Although inorganic supported catalysts could conceivably be sampled by melting the entire lot, this is not a practical approach. Ceramic-based catalysts require a high melting temperature that normal fossil fuels or induction furnace melting cannot achieve, and electric arc furnaces must generally be used. Maintaining lot integrity while concentrating the precious metal in a collector metal, pouring off the slag layer, and finally pouring the precious metal bullion layer is, in most cases, unrealistic, since many electric arc furnaces cannot be completely emptied. Therefore, most of these catalysts are dry sampled after they have been prepared to be free flowing and relatively void of volatile components.
Carbon-supported catalysts present a special case for sampling. Carbon catalysts cannot be melted, because carbon doesn’t melt and its high loss-on-ignition characteristics
(typically 80–90%) essentially prevent obtaining an accurate sample as received. (This will be covered in detail in Part 3 of this series.) Instead, the carbon must be burned off and the remaining residue dry sampled or possibly melt sampled.
Because precious-metal-bearing catalysts are made in many sizes and configurations (pellets, beads, monolithic structures, and extrudates, for example), determining the best sampling technique is crucial to recovering the most value from a spent catalyst.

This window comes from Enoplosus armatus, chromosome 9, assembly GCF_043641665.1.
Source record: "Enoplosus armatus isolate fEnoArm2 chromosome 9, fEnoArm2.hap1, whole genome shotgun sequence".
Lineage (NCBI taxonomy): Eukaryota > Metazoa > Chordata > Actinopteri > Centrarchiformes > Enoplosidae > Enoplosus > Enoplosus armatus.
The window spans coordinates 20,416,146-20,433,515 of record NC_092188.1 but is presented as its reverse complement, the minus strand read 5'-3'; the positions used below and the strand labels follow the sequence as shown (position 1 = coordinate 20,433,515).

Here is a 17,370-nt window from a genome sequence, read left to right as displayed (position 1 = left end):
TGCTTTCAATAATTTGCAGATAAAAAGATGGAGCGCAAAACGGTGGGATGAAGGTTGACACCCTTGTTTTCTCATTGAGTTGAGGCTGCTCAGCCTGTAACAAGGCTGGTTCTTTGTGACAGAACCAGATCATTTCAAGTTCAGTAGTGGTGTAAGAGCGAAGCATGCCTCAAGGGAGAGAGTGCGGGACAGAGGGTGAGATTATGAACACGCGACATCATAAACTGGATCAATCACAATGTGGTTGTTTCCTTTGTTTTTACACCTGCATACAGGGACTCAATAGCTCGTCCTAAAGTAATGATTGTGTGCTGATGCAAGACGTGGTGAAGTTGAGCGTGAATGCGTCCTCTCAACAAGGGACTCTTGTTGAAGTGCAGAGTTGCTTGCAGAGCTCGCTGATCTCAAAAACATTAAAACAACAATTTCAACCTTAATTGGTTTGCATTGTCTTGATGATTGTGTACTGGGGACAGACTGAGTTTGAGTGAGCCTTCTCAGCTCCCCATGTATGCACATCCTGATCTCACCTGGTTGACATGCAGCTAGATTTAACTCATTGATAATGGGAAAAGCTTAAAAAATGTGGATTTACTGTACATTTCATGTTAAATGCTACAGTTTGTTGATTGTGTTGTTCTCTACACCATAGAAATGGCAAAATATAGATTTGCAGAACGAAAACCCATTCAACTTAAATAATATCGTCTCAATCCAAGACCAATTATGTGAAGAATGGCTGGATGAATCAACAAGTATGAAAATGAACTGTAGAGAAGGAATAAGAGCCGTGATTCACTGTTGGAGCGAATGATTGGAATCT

Typically, precious metals used in catalytic processes — especially platinum and palladium — are not purchased on an outright basis by their users. Instead, they are “leased” by their users and held in a “pool account” at one of a number of physical locations, where the metal is commingled with other owners’ or lessees’ metal. Owners or lessees of these metals draw from this material on an as-needed basis or are provided with credit from a pool account on which to draw. From this pool, users can request delivery of metals for incorporation into catalysts.
Leasing platinum group metals (PGMs) for catalyst production is a financial transaction where the user has no desire to purchase the metal, but rather “borrows” it, the same as borrowing money from a bank. Lease rates vary widely depending upon supply and demand. In fact, the rate fluctuation is substantially greater than the interest rate on money, which is generally fairly constant and much more predictable. Most businesses can usually borrow money from lending institutions at one or two points above prime. However, metal leasing rates during the past five years have been as low as 1% per annum and as high as 200%! That incredible difference is caused purely by supply and demand.